The economic logic of European integration is now directly confronting nationalistic sentiments in the hearts and souls of Europeans. It’s becoming clear that nationalism resonates more deeply. That is the stuff of our patriotic life, fragments from our history that we use to shore up our present and point to our future. To discard them is to discard part of our mental and moral makeup.
For much of the last 60 years the Union has been Good, scattering tangible and intangible blessings upon its growing group of member states. It brought investment to the poorer countries that joined. It broke down physical and psychological barriers between states, so that their citizens now pass casually into and through countries that once required major preparation. It gave the former Communist states of Central Europe an ideal to which to aspire and templates by which aspirations could become routine. And it made inter-European war so unthinkable that its possibility ceased to be thought about at all.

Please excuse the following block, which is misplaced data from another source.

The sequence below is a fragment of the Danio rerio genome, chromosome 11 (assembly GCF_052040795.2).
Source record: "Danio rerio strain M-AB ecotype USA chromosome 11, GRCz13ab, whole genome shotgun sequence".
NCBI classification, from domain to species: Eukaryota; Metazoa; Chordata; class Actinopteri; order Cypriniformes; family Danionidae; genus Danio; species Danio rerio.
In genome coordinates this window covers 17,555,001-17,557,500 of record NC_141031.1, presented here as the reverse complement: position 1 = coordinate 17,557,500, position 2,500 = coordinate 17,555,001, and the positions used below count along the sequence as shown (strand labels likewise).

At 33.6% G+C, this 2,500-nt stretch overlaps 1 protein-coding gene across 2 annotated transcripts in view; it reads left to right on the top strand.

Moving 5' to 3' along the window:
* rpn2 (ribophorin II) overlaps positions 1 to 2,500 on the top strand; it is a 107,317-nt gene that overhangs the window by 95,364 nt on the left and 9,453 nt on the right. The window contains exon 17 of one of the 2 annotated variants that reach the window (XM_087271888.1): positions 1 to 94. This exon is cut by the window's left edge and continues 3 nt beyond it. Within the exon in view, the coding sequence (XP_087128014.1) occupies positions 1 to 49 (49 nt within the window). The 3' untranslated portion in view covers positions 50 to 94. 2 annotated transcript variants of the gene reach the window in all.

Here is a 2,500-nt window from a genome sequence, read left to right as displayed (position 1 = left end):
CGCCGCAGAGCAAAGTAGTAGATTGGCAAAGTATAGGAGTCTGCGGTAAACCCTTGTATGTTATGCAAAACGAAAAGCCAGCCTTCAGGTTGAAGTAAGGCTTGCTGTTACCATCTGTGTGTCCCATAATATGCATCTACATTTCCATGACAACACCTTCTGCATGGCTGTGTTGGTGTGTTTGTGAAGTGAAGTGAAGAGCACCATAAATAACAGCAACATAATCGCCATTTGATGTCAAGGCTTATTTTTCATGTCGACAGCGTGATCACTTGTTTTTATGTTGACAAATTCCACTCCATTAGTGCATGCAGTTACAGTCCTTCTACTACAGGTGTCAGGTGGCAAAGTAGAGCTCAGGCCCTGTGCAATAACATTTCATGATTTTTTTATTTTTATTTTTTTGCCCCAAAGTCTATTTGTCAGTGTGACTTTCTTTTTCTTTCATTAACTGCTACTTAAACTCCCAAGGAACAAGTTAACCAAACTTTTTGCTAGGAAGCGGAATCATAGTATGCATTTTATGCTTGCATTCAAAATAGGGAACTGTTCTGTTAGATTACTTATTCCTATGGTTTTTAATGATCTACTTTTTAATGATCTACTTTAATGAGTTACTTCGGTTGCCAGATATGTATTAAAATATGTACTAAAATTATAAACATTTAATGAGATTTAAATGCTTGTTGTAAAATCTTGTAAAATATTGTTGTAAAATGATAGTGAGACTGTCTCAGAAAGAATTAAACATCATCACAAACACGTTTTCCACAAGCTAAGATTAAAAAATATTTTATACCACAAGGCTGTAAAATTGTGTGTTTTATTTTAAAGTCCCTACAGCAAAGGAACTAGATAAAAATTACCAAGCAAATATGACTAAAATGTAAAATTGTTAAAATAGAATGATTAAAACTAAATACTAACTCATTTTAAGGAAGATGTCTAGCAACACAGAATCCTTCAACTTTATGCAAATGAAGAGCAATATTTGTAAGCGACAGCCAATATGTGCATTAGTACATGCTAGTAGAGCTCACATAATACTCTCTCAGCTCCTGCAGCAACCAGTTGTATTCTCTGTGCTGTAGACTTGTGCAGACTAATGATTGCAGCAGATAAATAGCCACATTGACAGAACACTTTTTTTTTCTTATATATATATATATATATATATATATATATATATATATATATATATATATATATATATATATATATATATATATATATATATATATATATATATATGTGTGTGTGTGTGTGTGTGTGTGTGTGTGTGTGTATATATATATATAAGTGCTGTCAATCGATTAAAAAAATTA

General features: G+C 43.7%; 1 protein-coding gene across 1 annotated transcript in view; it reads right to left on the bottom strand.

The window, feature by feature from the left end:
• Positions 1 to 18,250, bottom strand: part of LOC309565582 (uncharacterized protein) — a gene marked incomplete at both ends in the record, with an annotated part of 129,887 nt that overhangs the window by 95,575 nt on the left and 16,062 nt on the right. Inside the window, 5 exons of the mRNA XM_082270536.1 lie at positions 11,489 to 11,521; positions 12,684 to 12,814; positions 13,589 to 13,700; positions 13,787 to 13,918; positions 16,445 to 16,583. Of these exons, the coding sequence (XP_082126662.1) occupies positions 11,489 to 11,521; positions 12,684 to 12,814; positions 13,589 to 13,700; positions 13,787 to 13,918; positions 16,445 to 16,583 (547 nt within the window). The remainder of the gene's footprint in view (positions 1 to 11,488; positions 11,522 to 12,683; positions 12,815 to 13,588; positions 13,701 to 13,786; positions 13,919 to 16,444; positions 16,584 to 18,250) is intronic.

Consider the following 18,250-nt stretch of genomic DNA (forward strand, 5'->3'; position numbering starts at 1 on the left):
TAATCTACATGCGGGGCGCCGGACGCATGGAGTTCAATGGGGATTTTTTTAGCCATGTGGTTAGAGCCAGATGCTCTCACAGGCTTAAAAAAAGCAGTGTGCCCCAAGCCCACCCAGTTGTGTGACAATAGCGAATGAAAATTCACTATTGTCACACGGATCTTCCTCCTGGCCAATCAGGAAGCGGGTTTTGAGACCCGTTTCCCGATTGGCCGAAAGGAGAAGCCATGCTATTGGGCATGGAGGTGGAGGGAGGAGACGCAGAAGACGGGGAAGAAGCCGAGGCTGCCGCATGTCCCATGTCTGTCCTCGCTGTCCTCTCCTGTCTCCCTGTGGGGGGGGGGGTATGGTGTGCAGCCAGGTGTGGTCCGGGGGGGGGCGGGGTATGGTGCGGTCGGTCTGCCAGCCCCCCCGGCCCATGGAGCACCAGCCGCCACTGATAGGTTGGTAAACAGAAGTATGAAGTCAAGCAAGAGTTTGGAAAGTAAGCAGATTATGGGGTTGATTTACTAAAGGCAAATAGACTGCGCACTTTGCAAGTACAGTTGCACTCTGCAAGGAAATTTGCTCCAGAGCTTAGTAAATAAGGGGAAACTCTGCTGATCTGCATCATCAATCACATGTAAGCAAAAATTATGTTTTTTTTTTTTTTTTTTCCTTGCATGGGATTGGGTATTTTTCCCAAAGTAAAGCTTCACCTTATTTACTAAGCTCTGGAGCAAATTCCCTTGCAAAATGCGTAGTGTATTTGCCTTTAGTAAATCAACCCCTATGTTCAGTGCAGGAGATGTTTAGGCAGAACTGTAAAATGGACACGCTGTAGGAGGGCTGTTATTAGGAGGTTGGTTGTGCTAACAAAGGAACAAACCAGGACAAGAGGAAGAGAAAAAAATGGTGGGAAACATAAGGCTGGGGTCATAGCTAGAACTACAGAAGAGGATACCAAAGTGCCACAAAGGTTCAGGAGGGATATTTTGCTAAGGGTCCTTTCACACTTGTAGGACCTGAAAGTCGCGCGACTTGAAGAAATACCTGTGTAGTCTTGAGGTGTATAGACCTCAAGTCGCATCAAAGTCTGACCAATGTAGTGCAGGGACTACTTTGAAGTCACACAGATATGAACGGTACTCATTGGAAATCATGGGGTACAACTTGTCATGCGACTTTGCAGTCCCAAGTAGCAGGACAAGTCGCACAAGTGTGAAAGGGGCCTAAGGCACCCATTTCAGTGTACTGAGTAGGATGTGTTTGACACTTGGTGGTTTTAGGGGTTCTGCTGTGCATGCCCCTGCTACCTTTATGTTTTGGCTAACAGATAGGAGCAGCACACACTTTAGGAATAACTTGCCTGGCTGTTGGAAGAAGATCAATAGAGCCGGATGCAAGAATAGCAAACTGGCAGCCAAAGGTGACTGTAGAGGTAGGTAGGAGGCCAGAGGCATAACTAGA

The dream of the founders was an ever-closer union transforming itself into something like a federal state. They thought it could exist in idealistic form while the practical changes were put – with much labor, compromise and argument – into place. One of these founders, French Foreign Minister Robert Schuman, called up the ideal in a speech in 1948:
We are carrying out a great experiment, the fulfillment of the same recurrent dream that for ten centuries has revisited the peoples of Europe: creating between them an organization putting an end to war and guaranteeing an eternal peace.
Two years later, in another speech, he filled in the nuts and bolts:
Europe will not be made all at once or according to a single plan. It will be built through concrete achievements which first create a de facto solidarity.